Young people who use methamphetamine were 13 times more likely to have conduct disorder compared to those who did not use methamphetamine, a new Orygen study has found.
Conduct disorder is a condition involving serious behavioural problems like aggression, destruction of property, and truancy. These young people were also more likely to be impulsive, involved with the youth justice system, and have problems at school.
In 2022, an estimated 95,000 young Australians aged 4-17 years were reported to have a conduct disorder in Australia.(1)
The study published in Neuroscience & Biobehavioral Reviews, aimed to understand the impact of methamphetamine use on young people aged 10 to 25 years old.
Researchers reviewed 66 studies to comprehensively assess the health, functional, and cognitive outcomes associated with methamphetamine use in this age group.
Lead author and Orygen Research Fellow, Dr Alex Guerin, said the study found that young people who use methamphetamine face significant challenges.
“Methamphetamine use often starts in adolescence and young adulthood, but outcomes linked with methamphetamine use in young people are not well understood.
“We wanted to examine all available evidence about health and other outcomes in young people who use methamphetamine, to better understand the needs of this group.”
In terms of cognitive effects, the study found that inhibitory control – the ability to control impulses – was consistently impaired in young people who use methamphetamine.
This means they may have difficulty controlling their actions and behaviours, Dr Guerin explained.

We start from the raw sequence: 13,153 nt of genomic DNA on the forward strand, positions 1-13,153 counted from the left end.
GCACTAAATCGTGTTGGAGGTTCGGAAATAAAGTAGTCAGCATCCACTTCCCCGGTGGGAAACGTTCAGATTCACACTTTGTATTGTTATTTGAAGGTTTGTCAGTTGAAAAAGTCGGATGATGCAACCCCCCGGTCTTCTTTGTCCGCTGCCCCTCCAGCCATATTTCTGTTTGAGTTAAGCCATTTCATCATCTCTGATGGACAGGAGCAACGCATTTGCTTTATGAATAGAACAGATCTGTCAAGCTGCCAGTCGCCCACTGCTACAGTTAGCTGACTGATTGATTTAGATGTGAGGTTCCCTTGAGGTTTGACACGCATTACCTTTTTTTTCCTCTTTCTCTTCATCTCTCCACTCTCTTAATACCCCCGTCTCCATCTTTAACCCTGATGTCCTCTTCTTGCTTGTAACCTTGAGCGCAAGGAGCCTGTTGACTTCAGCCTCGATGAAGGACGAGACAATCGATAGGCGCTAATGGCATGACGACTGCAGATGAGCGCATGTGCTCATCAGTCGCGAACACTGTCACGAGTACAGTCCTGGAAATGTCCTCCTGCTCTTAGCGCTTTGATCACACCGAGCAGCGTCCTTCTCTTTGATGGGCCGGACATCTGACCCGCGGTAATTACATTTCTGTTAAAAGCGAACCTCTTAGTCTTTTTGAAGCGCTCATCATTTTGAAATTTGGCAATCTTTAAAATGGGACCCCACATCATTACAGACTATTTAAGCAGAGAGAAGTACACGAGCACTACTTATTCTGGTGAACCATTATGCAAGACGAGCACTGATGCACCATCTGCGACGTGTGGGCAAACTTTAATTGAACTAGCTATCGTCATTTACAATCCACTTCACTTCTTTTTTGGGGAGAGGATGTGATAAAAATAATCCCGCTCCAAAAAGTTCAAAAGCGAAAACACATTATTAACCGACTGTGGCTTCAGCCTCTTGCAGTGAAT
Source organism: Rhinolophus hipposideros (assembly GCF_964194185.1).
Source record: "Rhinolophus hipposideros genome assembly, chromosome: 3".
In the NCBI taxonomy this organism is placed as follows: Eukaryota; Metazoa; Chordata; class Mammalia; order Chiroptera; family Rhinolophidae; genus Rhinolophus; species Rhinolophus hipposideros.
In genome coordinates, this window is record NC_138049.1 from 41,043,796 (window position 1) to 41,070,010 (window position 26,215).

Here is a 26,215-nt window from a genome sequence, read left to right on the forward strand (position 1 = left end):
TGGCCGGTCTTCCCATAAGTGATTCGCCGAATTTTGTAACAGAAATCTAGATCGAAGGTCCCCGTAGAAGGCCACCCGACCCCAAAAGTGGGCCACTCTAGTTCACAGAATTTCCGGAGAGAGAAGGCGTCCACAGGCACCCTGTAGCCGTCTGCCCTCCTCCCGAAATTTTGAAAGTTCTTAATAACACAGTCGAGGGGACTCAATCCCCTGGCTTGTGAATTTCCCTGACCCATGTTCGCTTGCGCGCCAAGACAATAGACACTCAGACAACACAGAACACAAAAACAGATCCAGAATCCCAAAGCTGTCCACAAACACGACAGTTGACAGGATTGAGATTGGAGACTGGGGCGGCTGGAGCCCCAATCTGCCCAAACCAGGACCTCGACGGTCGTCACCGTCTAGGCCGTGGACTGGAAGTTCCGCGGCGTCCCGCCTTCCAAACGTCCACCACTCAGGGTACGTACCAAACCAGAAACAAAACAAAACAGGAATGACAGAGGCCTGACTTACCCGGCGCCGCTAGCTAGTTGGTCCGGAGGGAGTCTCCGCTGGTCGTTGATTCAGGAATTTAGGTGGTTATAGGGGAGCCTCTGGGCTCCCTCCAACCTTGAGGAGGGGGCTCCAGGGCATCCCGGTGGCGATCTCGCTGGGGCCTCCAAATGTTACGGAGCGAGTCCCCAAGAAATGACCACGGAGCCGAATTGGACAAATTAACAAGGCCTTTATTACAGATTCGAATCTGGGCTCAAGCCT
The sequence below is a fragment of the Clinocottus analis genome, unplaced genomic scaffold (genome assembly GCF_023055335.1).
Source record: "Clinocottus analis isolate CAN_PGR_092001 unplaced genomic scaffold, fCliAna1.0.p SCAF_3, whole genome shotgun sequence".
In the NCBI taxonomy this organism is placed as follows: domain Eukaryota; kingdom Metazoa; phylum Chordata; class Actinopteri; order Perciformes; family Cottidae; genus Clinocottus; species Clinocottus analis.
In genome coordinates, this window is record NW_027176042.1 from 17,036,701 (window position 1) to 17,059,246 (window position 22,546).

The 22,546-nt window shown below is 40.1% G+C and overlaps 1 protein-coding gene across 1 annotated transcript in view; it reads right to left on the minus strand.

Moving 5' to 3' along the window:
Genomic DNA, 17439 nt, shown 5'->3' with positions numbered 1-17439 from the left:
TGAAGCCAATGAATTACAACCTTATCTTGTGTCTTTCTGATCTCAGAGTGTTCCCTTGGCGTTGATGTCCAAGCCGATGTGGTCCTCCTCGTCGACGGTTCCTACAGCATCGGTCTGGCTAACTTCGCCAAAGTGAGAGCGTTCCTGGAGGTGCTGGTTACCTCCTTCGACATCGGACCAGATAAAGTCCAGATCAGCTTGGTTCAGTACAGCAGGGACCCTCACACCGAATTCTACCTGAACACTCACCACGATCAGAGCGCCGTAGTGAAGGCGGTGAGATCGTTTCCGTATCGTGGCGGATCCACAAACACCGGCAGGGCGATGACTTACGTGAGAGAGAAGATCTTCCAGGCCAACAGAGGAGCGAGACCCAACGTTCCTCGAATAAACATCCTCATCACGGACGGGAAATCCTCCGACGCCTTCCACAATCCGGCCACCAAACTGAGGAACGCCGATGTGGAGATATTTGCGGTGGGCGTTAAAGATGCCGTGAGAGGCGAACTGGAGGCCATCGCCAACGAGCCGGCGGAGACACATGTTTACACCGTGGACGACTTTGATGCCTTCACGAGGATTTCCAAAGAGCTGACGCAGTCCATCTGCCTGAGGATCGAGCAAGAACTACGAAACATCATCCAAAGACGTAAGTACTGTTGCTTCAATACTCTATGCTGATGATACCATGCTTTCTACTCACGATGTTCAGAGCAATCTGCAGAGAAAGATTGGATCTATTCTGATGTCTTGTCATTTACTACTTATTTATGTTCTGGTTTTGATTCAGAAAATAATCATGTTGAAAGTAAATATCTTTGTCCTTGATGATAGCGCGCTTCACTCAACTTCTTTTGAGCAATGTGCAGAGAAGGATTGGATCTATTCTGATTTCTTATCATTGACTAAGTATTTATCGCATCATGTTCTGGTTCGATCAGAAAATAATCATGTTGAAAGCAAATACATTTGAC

“The findings of our research highlight that young people with methamphetamine use are a very vulnerable population with a real risk of experiencing ongoing and life altering complex behavioural issues.”
Dr Guerin emphasised that the study's clinical implications were important.
“It highlights the need for targeted interventions and treatments for young people who use methamphetamine.
“Early onset of methamphetamine use during adolescence and young adulthood is a particularly vulnerable period, and understanding the negative outcomes associated with it can help develop better support and prevention strategies.
“Early intervention and new treatments that target young people who use methamphetamine are critical to reducing the high burden of its use and improving the emotional and functional outcomes of this at-risk group of young people,” Dr Guerin said.
Orygen is currently undertaking several studies testing potential new medications to help young people manage their methamphetamine use. Learn more here.
1. Lawrence D, Johnson S, Hafekost J, Boterhoven de Haan K, Sawyer M, Ainley J and Zubrick SR (2015). The Mental Health of Children and Adolescents. Report on the second Australian Child and Adolescent Survey of Mental Wellbeing. Department of Health, Canberra, September 2023.